Consider a family of k-element subsets of an n-element set, and assume that the family does not contain s pairwise disjoint sets. The well-known Erdos Matching Conjecture suggests the maximum size of such a family. Finding the maximum is trivial for n<(s+1)k and is relatively easy for n large in comparison to s,k. There was a splash of activity around the conjecture in the recent years, and, as far as the original question is concerned, the best result is due to Peter Frankl, who verified the conjecture for all n>2sk. In this work, we improve the bound of Frankl for any k and large enough s. We also discuss the connection of the problem to an old question on deviations of sums of random variables going back to the work of Hoeffding and Shrikhande.

Numerous problems in extremal hypergraph theory ask to determine the maximal size of a k-uniform hypergraph on n vertices that does not contain an 'enlarged' copy H^+ of a fixed hypergraph H. These include well-known problems such as the Erdős-Sós 'forbidding one intersection' problem and the Frankl-Füredi 'special simplex' problem.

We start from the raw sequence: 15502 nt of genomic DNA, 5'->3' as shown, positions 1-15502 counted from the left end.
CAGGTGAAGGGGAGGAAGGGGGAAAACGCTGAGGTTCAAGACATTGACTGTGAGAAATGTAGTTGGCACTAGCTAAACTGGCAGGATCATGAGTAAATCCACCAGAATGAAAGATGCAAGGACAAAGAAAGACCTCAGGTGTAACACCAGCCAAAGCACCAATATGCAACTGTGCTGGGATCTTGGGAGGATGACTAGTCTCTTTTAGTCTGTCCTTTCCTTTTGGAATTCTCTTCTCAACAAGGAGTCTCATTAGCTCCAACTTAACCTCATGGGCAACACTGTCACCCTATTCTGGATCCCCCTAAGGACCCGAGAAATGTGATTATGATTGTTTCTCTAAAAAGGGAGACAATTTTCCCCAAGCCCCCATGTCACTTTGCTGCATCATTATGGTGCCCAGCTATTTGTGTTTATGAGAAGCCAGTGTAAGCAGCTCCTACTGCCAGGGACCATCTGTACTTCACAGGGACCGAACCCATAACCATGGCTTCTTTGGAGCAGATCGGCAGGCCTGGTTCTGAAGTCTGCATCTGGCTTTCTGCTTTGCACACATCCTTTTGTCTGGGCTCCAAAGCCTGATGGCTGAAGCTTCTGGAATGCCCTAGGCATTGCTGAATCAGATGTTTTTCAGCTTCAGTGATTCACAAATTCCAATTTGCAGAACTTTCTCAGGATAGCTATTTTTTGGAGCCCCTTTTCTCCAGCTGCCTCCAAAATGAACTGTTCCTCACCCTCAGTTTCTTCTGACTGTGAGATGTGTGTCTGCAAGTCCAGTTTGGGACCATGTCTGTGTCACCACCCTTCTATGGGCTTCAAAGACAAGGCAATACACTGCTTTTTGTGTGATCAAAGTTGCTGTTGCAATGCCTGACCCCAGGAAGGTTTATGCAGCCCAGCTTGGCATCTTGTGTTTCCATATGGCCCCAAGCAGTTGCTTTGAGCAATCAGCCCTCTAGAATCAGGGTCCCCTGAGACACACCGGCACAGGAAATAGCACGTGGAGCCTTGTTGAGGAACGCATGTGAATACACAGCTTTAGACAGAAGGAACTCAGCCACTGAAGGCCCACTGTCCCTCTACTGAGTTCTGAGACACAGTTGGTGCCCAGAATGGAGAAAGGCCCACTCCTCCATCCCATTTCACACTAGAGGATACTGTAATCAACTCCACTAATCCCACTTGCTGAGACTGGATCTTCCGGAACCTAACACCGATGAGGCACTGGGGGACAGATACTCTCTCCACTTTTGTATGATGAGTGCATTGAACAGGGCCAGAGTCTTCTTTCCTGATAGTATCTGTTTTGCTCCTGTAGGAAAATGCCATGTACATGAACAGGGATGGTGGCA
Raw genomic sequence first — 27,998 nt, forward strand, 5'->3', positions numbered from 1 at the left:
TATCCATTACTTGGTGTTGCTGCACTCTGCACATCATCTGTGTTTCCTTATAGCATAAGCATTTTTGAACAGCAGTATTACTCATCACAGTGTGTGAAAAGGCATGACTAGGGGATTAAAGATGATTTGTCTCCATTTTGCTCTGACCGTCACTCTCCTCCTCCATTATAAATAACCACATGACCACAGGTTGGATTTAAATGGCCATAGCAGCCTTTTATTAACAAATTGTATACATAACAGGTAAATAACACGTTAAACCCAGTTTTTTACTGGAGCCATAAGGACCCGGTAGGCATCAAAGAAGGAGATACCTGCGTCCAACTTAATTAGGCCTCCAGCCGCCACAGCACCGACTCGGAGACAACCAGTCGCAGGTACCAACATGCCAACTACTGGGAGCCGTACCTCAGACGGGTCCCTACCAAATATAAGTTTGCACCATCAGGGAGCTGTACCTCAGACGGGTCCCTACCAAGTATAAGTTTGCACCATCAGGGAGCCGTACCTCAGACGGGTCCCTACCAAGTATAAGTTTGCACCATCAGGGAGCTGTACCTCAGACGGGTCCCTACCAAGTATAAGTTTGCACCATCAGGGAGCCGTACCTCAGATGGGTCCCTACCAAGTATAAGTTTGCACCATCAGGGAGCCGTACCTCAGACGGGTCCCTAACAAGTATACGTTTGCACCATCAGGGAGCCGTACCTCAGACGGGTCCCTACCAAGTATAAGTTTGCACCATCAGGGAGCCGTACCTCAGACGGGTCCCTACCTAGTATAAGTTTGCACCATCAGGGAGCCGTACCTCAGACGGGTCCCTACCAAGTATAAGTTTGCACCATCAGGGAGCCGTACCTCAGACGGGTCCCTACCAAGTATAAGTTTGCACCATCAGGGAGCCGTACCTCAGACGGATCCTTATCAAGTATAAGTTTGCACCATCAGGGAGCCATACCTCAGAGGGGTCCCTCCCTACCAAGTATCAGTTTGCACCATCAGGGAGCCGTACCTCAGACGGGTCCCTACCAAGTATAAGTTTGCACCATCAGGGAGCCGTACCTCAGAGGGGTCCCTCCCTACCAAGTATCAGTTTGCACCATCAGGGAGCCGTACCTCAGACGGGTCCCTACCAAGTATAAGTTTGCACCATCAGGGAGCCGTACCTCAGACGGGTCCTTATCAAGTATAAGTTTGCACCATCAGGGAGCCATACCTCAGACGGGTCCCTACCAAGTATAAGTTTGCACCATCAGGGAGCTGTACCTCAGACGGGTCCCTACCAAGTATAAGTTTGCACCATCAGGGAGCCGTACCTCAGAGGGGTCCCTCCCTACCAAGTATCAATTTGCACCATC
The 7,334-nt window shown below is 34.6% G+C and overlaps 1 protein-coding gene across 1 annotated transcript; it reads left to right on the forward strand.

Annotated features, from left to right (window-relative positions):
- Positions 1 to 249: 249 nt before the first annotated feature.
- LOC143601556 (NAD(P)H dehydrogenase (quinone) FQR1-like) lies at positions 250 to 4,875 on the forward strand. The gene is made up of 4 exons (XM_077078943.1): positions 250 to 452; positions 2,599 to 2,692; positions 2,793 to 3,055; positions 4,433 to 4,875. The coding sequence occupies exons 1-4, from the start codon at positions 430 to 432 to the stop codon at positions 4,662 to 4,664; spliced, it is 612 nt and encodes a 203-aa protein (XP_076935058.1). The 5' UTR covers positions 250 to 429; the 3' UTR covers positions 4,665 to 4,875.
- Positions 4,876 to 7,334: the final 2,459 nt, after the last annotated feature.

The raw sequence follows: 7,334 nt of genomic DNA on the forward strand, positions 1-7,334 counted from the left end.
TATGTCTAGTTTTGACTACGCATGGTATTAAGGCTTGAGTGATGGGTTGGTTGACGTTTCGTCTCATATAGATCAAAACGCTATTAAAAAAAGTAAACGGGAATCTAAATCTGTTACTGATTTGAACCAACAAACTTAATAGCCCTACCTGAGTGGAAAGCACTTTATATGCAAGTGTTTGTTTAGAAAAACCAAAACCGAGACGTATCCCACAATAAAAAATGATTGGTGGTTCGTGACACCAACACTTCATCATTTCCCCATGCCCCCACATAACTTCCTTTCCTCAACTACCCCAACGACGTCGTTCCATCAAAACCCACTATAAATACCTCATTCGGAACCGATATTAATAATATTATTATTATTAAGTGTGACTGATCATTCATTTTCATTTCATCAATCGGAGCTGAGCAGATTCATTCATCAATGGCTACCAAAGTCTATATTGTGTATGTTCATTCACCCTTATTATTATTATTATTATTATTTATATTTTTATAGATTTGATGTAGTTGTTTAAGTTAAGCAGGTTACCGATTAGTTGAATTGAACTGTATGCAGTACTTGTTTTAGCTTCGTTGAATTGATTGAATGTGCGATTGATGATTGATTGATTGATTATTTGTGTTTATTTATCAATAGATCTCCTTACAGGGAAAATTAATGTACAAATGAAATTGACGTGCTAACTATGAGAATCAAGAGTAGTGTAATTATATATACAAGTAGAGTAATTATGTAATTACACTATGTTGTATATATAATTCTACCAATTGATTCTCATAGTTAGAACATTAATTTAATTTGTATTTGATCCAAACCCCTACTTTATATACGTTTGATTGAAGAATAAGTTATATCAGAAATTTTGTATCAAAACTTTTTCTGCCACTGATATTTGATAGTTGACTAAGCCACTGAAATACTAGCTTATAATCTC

In this talk we present a general approach to such problems, using a 'junta approximation method' that originates from analysis of Boolean functions. We prove that any (H^+)-free hypergraph is essentially contained in a 'junta' -- a hypergraph determined by a small number of vertices -- that is also (H^+)-free, which effectively reduces the extremal problem to an easier problem on juntas. Using this approach, we obtain, for all C<k<n/C, a complete solution of the extremal problem for a large class of H's, which includes the aforementioned problems, and solves them for a large new set of parameters.

Based on joint works with David Ellis and Nathan Keller